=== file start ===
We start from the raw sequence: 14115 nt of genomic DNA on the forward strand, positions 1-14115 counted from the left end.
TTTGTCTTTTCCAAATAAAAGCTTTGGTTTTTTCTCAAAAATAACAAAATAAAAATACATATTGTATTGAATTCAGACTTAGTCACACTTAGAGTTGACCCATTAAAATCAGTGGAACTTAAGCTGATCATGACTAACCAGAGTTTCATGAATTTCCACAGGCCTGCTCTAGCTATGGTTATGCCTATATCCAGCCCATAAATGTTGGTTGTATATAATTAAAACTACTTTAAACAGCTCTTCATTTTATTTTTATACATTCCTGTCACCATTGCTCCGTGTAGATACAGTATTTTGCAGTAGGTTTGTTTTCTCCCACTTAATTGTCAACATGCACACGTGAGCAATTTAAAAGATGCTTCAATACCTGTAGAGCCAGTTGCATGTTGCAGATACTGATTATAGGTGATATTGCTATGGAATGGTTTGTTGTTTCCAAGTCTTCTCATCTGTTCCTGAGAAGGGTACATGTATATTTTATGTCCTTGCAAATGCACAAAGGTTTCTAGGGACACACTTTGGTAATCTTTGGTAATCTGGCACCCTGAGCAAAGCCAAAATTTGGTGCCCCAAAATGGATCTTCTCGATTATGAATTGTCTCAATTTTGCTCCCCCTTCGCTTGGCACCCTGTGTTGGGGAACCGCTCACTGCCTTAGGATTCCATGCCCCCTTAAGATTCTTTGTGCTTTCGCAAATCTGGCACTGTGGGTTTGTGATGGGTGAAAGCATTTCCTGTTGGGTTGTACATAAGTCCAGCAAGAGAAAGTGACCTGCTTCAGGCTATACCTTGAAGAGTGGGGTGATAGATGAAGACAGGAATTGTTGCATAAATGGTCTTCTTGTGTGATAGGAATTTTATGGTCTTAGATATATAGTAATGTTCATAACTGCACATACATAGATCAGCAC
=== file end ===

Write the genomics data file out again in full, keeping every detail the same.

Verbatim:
We start from the raw sequence: 14115 nt of genomic DNA on the forward strand, positions 1-14115 counted from the left end.
TTTGTCTTTTCCAAATAAAAGCTTTGGTTTTTTCTCAAAAATAACAAAATAAAAATACATATTGTATTGAATTCAGACTTAGTCACACTTAGAGTTGACCCATTAAAATCAGTGGAACTTAAGCTGATCATGACTAACCAGAGTTTCATGAATTTCCACAGGCCTGCTCTAGCTATGGTTATGCCTATATCCAGCCCATAAATGTTGGTTGTATATAATTAAAACTACTTTAAACAGCTCTTCATTTTATTTTTATACATTCCTGTCACCATTGCTCCGTGTAGATACAGTATTTTGCAGTAGGTTTGTTTTCTCCCACTTAATTGTCAACATGCACACGTGAGCAATTTAAAAGATGCTTCAATACCTGTAGAGCCAGTTGCATGTTGCAGATACTGATTATAGGTGATATTGCTATGGAATGGTTTGTTGTTTCCAAGTCTTCTCATCTGTTCCTGAGAAGGGTACATGTATATTTTATGTCCTTGCAAATGCACAAAGGTTTCTAGGGACACACTTTGGTAATCTTTGGTAATCTGGCACCCTGAGCAAAGCCAAAATTTGGTGCCCCAAAATGGATCTTCTCGATTATGAATTGTCTCAATTTTGCTCCCCCTTCGCTTGGCACCCTGTGTTGGGGAACCGCTCACTGCCTTAGGATTCCATGCCCCCTTAAGATTCTTTGTGCTTTCGCAAATCTGGCACTGTGGGTTTGTGATGGGTGAAAGCATTTCCTGTTGGGTTGTACATAAGTCCAGCAAGAGAAAGTGACCTGCTTCAGGCTATACCTTGAAGAGTGGGGTGATAGATGAAGACAGGAATTGTTGCATAAATGGTCTTCTTGTGTGATAGGAATTTTATGGTCTTAGATATATAGTAATGTTCATAACTGCACATACATAGATCAGCAC